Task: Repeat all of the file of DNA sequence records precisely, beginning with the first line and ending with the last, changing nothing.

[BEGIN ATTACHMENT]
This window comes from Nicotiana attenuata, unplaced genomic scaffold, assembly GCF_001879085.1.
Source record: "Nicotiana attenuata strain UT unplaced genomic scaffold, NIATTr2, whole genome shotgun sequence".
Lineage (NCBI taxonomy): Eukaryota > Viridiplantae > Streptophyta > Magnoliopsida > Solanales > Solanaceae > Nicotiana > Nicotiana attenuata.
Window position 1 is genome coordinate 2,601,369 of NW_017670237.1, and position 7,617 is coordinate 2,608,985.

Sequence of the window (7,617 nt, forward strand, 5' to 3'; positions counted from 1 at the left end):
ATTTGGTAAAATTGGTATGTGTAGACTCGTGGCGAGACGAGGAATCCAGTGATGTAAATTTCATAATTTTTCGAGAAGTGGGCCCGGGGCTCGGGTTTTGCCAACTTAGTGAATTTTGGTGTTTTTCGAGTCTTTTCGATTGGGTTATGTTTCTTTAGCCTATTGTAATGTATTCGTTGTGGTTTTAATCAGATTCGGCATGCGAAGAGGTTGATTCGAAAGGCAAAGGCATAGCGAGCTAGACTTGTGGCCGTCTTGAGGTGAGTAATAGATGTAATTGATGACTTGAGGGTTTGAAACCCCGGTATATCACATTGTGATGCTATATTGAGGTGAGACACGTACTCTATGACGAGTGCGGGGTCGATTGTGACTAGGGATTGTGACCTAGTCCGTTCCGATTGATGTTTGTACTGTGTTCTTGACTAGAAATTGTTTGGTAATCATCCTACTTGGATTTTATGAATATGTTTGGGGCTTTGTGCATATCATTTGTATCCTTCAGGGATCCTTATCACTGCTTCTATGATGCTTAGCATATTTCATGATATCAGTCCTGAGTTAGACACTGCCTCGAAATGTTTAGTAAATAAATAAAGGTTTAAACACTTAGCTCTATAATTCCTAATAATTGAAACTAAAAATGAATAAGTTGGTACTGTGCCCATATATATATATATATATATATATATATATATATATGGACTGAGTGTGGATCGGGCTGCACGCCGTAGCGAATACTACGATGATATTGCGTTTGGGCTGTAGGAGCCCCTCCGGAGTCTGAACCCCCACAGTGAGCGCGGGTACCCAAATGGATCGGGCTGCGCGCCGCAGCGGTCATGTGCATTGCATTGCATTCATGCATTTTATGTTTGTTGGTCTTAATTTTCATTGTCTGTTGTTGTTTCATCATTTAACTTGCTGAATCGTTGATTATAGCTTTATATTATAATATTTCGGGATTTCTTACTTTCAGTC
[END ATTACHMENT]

This window comes from Nicotiana attenuata, unplaced genomic scaffold, assembly GCF_001879085.1.
Source record: "Nicotiana attenuata strain UT unplaced genomic scaffold, NIATTr2, whole genome shotgun sequence".
Lineage (NCBI taxonomy): Eukaryota > Viridiplantae > Streptophyta > Magnoliopsida > Solanales > Solanaceae > Nicotiana > Nicotiana attenuata.
Window position 1 is genome coordinate 2,601,369 of NW_017670237.1, and position 7,617 is coordinate 2,608,985.

Sequence of the window (7,617 nt, forward strand, 5' to 3'; positions counted from 1 at the left end):
ATTTGGTAAAATTGGTATGTGTAGACTCGTGGCGAGACGAGGAATCCAGTGATGTAAATTTCATAATTTTTCGAGAAGTGGGCCCGGGGCTCGGGTTTTGCCAACTTAGTGAATTTTGGTGTTTTTCGAGTCTTTTCGATTGGGTTATGTTTCTTTAGCCTATTGTAATGTATTCGTTGTGGTTTTAATCAGATTCGGCATGCGAAGAGGTTGATTCGAAAGGCAAAGGCATAGCGAGCTAGACTTGTGGCCGTCTTGAGGTGAGTAATAGATGTAATTGATGACTTGAGGGTTTGAAACCCCGGTATATCACATTGTGATGCTATATTGAGGTGAGACACGTACTCTATGACGAGTGCGGGGTCGATTGTGACTAGGGATTGTGACCTAGTCCGTTCCGATTGATGTTTGTACTGTGTTCTTGACTAGAAATTGTTTGGTAATCATCCTACTTGGATTTTATGAATATGTTTGGGGCTTTGTGCATATCATTTGTATCCTTCAGGGATCCTTATCACTGCTTCTATGATGCTTAGCATATTTCATGATATCAGTCCTGAGTTAGACACTGCCTCGAAATGTTTAGTAAATAAATAAAGGTTTAAACACTTAGCTCTATAATTCCTAATAATTGAAACTAAAAATGAATAAGTTGGTACTGTGCCCATATATATATATATATATATATATATATATATATATGGACTGAGTGTGGATCGGGCTGCACGCCGTAGCGAATACTACGATGATATTGCGTTTGGGCTGTAGGAGCCCCTCCGGAGTCTGAACCCCCACAGTGAGCGCGGGTACCCAAATGGATCGGGCTGCGCGCCGCAGCGGTCATGTGCATTGCATTGCATTCATGCATTTTATGTTTGTTGGTCTTAATTTTCATTGTCTGTTGTTGTTTCATCATTTAACTTGCTGAATCGTTGATTATAGCTTTATATTATAATATTTCGGGATTTCTTACTTTCAGTC